Because of that, it is good idea to write awesome code every step of the way. Do to others as you would have them do to you can be translated, in this case, write your code as you would like others to write the code for you. In a good style, that is.

Maybe one of the most important qualities some code has is to be easy to understand. If nobody can understand our code, it does not mean we are very smart and the code is awesome. No, no, no. On the contrary. It means our brain is so complicated, that we are not able to write simple code.

There is one measure for the complexity of the code. It is called cyclomatic complexity.

The cyclomatic complexity defines the number of possible paths a piece of code can follow. It can be defined for a whole app or for a function.

For example:
//Example 1

func printHello() {

There is only one option of execution, so the complexity is 1.
The following function has complexity 2, as there are two possible paths:

//Example 2
func checkIfTeenager(age:Int) {
   if age < 13 {
       print("not teenager")
   } else {
While there is some debate about what complexity should be maximum, it is clear that the smaller the better.
Here are some suggestions to reduce it.
//Example 3
func checkIfPositive(n:Int) -> Bool {
   if n > 0 {
       return true
   } else {
       return false
The function has the complexity 2 as there are two different paths. The more if-s one adds the bigger the complexity is.
We can eliminate the if statement, and thus reducing the complexity, by returning directly the Boolean:
func checkIfPositive1(n:Int) -> Bool {
   return (n > 0)
//Example 4
func convertToString(n:Int) -> String {
   switch n {
       case 0:
           return "zero"
       case 1:
           return "one"
       case 2:
           return "two"
       case 3:
           return "three"
       case 4:
           return "four"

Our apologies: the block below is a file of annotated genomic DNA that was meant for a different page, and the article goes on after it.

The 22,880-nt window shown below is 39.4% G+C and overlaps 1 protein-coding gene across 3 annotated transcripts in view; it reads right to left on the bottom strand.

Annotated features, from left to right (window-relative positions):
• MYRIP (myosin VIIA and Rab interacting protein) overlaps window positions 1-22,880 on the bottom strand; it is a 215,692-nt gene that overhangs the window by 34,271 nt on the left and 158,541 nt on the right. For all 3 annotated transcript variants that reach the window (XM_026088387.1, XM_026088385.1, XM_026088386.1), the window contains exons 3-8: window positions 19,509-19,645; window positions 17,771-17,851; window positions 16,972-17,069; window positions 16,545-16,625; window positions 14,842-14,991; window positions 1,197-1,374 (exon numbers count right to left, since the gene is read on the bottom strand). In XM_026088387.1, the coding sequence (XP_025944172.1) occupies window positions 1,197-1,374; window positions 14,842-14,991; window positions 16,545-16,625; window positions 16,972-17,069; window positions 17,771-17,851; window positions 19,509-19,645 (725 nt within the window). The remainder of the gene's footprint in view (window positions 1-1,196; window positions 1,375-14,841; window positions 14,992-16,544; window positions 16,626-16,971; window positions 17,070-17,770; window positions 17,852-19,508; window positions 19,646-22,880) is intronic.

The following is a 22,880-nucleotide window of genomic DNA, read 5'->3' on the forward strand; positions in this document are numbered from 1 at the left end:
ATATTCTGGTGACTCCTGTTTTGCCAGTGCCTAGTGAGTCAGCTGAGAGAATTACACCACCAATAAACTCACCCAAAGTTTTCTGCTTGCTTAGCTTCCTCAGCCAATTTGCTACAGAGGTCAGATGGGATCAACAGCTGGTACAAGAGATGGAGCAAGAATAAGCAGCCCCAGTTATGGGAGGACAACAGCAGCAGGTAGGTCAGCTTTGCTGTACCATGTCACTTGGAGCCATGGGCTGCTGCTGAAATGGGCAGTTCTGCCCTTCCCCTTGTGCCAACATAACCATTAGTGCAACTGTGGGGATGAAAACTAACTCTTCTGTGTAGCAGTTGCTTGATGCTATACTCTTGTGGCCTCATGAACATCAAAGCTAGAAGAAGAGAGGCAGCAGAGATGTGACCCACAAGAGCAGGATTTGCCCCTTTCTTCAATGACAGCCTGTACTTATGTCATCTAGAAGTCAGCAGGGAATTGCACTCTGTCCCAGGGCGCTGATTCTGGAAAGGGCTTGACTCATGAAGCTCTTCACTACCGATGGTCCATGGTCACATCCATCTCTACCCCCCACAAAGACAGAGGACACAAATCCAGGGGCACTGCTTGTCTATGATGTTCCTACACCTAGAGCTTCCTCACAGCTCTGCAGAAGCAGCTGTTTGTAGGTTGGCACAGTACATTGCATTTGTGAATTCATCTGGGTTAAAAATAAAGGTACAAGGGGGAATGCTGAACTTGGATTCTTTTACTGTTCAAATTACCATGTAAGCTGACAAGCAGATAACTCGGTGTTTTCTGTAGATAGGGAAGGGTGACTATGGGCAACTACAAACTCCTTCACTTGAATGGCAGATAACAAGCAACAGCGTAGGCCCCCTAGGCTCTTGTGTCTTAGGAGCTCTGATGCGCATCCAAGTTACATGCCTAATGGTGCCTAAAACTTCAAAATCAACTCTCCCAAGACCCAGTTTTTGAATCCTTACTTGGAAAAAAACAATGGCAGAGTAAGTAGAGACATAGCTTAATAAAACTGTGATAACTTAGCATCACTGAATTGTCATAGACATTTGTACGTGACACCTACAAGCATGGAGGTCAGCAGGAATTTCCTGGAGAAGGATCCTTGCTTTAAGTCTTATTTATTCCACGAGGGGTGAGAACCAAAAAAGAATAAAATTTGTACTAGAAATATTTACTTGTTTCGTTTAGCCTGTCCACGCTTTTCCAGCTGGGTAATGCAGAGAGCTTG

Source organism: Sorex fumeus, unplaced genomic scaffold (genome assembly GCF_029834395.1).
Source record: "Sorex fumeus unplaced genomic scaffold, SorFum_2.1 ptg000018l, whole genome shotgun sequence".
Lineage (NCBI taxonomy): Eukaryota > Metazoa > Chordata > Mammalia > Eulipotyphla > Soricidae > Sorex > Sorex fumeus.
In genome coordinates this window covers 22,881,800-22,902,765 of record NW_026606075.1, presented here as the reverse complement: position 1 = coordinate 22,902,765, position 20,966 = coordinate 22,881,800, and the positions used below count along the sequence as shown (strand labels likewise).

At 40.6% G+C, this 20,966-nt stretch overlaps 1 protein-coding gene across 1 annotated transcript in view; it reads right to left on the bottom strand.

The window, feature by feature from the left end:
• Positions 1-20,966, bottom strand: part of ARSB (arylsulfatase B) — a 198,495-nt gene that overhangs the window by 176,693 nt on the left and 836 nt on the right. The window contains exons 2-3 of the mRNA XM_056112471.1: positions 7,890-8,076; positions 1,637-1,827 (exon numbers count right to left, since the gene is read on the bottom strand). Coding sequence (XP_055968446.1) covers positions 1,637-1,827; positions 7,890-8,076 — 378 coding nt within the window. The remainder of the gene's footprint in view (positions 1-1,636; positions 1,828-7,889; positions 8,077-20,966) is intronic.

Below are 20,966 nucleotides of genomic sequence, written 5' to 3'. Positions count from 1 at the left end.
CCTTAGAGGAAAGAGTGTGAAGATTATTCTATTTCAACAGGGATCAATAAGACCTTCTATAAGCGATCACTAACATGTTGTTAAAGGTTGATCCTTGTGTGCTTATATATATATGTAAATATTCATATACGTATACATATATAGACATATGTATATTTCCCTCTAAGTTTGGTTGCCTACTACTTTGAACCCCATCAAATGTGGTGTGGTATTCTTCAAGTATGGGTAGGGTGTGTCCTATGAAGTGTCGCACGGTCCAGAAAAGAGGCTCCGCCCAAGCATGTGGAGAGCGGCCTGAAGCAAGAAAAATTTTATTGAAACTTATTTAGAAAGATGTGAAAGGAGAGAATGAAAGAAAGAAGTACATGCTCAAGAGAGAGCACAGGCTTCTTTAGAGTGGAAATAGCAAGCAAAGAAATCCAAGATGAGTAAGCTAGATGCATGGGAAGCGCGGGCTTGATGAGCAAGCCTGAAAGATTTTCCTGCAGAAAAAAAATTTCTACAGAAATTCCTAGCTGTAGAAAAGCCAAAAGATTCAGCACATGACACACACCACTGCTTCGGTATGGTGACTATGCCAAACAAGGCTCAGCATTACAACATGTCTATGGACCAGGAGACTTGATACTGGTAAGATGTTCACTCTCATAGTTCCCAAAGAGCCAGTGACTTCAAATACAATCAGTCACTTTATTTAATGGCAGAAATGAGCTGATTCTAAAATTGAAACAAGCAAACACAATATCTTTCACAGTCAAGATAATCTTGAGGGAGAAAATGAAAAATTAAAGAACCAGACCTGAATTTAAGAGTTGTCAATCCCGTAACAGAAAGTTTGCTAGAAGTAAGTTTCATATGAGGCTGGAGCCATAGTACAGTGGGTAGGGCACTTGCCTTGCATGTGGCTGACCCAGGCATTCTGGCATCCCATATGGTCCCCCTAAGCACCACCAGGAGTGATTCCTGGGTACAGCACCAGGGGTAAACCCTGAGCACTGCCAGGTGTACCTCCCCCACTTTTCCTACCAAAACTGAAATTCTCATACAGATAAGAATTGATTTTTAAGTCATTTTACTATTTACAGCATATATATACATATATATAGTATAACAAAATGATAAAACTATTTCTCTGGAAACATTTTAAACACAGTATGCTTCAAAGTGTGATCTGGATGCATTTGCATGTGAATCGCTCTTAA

case 5:
           return "five"
       case 6:
           return "six"
       case 7:
           return "seven"
       case 8:
           return "eight"
       case 9:
           return "nine"
           return "unknown"
This ugly function has complexity 11. It also has ugliness 1000, but that is not a measure that is invented yet.
What to do?

We can replace the ugly function with:
func convertToString1(n:Int) -> String {
   if (n>=0) && (n<=9) {
       let numberAsString = ["zero", "one", "two", "three", "four", "five",
"six", "seven", "eight", "nine"]
       return numberAsString[n]
   } else {
       return "unknown"
In this case, the complexity is down to 2.

Let’s check another example, for formatting an address:

//Example 5

func formatAddress(street: String, city:String, country:String) -> String {
   if street == "" {
       if city == "" {
           if country == "" {
               return ""
           } else {
               return country
       } else {
           if country == "" {
               return city
           } else {
               return city + "," + country
   } else {
       if city == "" {
           if country == "" {
               return street
           } else {
               return street + "," + country
       } else {
           if country == "" {
               return street + "," + city
           } else {
               return street + "," + city + ", " + country

Not only it is a solution that does not look nice, it is also error prone. Also, it is long. And it has the complexity of 8, which is pretty big.

We can reduce the complexity by writing a helper function that just adds a command to an item:

func appendItem(item:String) -> String {
   if item == "" {
       return ""
   } else {
       return item + ","

Then we can format the address by appending all the elements to each other:

func formatAddress1(street: String, city:String, country:String) -> String {
   var result = appendItem(item: street)
+ appendItem(item: city)
+ appendItem(item: country)
   if result.hasSuffix(",") {
       result.remove(at: result.index(before: result.endIndex))
   return result

That is about it for today. We talked about reducing the complexity of the code. While it might seem awesome that one is able to write complex code, the reality is the another way round. The smarter one developer is, the simpler and easier to understood code he writes.

What do you think about the topic? What are the ways you like to simplify your code? Feel free to leave a message to the video or send me an email.

Do you have any idea for a topic, send me a message as well!

That’s about it for now. See you next time!